Restaurants have been among the biggest losers of the coronavirus pandemic. Forced to shudder their doors, the ability to offer curbside pickup and delivery has been a small consolation for many.
But Chipotle (NYSE: CMG) has bucked the trend. The fast-casual restaurant has been resilient in the face of COVID.
Chipotle shares have had their ups and downs over the years. Food safety concerns almost torpedoed the stock a few years ago. Shares recovered.
The pandemic threatened to do the same. CMG lost more than half its value between mid-February and mid-March. But after making a 52-week low at $415, prices have marched higher over the past three months, setting an all-time high in May at $1,086.30.
The stock looks ready for another leg up.
So how has Chipotle thrived post-pandemic as many of its peers have struggled?
The coronavirus forced restaurants to completely shut down their dine-in operations. Even now, as restaurants in certain parts of the country are allowed to let people dine-in, strict social distancing requirements make full capacity impossible.
But Chipotle’s moves over the past several years to strengthen its online ordering business are paying off.
The company’s total revenue increased by 7.8% to $1.4 billion in Q1 2020. But digital sales increased by a staggering 81% and accounted for 26.3% of total revenue.
This digital success comes on the back of its customer loyalty program. The program now has 11.5 million members. Daily sign-ups almost quadrupled in the last month before the earnings release.
Chipotle effectively markets to these members by sending them personalized communications. During the pandemic, it has been more important than ever to maintain a direct line to customers. Chipotle constantly stays on its customers’ minds, driving the online orders.
While the online business has been successful, it still requires stores with a physical presence to fulfill them.
Same-Store Holds Up and Expansion Set to Continue
In Q1 2020, same-store sales increased by 3.3% yoy. However, comps started to deteriorate towards the end of the quarter. Some analysts were forecasting a 20% decline in same-store sales for Q2, but Wedbush Securities Analyst Nick Setyan raised his estimates three weeks ago. The Wedbush team believes that same-store sales will dip just 9% in Q2 and that they could turn positive in Q3, sending the stock 5% higher on the update.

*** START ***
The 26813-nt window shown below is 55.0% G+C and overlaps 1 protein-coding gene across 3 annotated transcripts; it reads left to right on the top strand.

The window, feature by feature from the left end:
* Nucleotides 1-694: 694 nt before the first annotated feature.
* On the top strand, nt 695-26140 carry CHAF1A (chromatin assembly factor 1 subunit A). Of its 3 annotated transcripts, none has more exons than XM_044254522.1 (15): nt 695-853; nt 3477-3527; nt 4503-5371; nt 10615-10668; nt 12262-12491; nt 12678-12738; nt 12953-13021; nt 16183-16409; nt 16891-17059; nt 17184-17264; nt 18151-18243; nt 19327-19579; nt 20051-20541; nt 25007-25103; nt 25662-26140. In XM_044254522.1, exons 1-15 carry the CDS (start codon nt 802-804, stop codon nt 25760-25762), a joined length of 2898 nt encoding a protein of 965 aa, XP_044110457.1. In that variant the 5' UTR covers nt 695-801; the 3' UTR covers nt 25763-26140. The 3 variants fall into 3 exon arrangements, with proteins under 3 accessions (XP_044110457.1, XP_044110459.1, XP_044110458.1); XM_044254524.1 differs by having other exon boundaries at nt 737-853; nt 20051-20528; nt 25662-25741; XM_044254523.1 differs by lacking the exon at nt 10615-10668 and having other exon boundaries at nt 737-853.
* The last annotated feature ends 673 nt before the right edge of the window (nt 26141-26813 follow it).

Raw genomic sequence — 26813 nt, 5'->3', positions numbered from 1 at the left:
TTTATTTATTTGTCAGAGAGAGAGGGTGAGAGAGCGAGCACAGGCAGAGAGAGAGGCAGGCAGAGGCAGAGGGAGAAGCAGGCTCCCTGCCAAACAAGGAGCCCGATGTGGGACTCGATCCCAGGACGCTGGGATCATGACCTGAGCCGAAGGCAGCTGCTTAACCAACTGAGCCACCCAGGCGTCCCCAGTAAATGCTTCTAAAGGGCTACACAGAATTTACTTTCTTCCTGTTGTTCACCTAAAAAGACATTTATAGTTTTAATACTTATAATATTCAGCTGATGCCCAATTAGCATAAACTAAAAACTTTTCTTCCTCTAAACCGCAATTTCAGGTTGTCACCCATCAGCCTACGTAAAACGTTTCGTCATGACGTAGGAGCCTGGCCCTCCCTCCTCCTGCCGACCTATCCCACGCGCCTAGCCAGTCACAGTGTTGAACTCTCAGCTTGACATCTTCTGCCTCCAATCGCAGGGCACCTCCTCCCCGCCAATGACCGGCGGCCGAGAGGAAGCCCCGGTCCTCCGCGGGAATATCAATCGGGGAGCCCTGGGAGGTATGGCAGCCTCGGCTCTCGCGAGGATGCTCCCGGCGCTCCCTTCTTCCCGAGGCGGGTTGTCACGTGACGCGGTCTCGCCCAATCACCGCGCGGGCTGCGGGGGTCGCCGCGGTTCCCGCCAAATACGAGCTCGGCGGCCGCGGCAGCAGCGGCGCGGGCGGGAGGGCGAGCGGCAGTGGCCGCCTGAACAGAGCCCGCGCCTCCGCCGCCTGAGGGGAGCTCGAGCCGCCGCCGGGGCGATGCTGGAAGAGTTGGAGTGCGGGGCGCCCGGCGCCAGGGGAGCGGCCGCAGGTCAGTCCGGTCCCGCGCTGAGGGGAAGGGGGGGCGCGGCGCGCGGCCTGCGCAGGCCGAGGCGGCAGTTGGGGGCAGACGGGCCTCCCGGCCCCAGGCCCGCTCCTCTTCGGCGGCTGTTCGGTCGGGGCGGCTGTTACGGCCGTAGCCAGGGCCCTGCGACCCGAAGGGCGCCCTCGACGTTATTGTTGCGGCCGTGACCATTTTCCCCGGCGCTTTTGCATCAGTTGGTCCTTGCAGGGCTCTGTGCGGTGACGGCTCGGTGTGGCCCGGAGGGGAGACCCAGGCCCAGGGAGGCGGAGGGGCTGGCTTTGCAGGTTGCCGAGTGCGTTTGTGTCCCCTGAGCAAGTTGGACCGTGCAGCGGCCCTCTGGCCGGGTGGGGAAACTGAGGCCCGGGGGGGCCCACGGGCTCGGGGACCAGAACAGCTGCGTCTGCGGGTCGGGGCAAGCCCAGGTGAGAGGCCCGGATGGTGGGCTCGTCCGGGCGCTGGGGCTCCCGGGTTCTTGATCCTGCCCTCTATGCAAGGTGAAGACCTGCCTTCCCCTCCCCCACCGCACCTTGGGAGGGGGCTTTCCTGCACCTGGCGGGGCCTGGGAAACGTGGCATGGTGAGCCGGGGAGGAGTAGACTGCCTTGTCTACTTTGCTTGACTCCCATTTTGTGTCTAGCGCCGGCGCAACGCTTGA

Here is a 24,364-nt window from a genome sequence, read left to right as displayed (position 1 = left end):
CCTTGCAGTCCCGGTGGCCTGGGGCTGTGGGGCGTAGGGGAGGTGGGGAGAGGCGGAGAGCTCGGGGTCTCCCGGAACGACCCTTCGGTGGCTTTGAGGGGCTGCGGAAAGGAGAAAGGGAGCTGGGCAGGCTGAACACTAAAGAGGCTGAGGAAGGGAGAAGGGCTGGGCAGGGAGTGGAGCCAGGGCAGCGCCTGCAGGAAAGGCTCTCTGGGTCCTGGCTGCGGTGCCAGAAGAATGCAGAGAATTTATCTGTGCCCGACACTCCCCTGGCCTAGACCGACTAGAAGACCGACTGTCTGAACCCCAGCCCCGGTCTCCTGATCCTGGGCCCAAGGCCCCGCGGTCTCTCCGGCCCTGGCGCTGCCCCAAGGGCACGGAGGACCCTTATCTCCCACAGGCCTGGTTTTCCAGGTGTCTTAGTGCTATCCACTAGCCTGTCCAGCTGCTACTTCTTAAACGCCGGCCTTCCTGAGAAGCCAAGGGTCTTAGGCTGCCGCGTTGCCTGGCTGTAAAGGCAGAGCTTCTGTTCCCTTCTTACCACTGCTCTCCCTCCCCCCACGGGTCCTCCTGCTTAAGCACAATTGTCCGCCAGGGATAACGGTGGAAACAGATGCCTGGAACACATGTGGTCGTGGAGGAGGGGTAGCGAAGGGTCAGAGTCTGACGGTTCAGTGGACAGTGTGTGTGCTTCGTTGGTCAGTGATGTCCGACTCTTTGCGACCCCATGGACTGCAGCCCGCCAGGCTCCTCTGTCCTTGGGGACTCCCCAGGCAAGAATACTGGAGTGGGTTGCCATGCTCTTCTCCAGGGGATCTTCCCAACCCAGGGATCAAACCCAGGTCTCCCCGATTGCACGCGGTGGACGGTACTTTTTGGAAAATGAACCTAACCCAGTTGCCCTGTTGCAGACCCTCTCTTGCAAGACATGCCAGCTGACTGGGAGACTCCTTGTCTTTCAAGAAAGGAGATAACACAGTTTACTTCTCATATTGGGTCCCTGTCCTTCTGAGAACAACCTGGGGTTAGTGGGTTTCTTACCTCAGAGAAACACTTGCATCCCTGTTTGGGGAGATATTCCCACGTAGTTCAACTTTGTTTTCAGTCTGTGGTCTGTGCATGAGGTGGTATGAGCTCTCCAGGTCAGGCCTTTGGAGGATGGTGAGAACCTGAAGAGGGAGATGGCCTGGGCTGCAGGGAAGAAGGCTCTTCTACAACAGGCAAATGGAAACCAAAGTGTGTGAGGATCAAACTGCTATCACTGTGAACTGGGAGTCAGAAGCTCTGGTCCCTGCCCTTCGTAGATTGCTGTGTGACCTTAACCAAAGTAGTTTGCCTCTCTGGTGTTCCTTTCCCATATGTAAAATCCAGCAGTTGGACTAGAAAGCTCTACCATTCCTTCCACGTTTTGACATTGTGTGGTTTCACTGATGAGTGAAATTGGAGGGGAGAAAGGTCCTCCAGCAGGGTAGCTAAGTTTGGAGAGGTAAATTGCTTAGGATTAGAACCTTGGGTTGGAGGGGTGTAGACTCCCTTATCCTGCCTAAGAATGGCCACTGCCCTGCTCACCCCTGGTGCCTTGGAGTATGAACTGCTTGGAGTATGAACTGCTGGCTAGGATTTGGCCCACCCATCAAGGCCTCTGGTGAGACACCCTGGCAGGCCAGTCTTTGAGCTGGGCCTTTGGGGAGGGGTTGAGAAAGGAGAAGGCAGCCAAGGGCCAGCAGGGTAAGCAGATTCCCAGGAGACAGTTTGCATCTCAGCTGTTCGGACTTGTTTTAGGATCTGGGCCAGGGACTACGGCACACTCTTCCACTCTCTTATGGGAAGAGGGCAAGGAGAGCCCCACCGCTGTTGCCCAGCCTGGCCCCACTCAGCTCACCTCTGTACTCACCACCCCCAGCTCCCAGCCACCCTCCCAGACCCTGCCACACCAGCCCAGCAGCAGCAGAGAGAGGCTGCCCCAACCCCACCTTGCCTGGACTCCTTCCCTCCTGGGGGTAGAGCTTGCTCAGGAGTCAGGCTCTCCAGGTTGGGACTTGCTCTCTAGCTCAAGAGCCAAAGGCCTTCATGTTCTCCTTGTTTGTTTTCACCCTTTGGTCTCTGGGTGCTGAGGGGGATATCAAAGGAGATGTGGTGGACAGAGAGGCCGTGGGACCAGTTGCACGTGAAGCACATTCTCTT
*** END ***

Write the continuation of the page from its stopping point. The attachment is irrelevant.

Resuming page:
While Chipotle’s same-store sales have weathered the storm, the company has a lot of room to expand. CMG only has around 2,600 locations and less than 50 of those are outside the US. We are far from having a Chipotle on every corner. And with over $900 million in cash and short-term investments and no debt, the fast-casual chain can build hundreds or maybe even thousands of new locations over the next few years.
During the Q1 earnings call, CFO John R. Hartung said, “Our new unit development pipeline is continuing to build as we remain confident about the long-term opportunity to more than double Chipotle restaurants in the US, and we're already beginning to see an increase in sites available as other businesses have pulled back.”
That last part is key – Chipotle can be aggressive and snap up attractive properties at a discount. The slow economy may also make landlords more willing to accommodate Chipotle’s drive-through operations, dubbed “Chipotlane.” Sometimes a property needs to be modified to accommodate it – a buyer’s market makes landlords more willing to acquiesce.
Before the coronavirus, Chipotle had said it would try to include Chipotlane in 50-60% of its new stores. On the latest call, Hartung said he could see that number being higher.
Chipotle shares look expensive by traditional metrics at around 120x projected 2020 earnings and around 57x projected 2021 earnings. But these numbers are a bit deceiving because Chipotle is spending a lot on expansion and marketing. Furthermore, every indication is that the chain is poised for high growth over the next few years and beyond.
Still, it would take a leap of faith to buy and hold Chipotle. The restaurant industry is tough in the best of times and there is a lot of growth priced into the shares. But that growth potential is huge, and it makes Chipotle a solid value at current levels.
Since making its all-time high in May, Chipotle has spent a month in a base between around $950 and $1,080 a share. The volume has been light, and the price action has been controlled, showing that investors haven’t been spooked by Chipotle’s higher share price. The stock looks to be on the verge of a breakout; if it breaks the old highs on high volume, it would be a strong buy candidate.
Companies Mentioned in This Article
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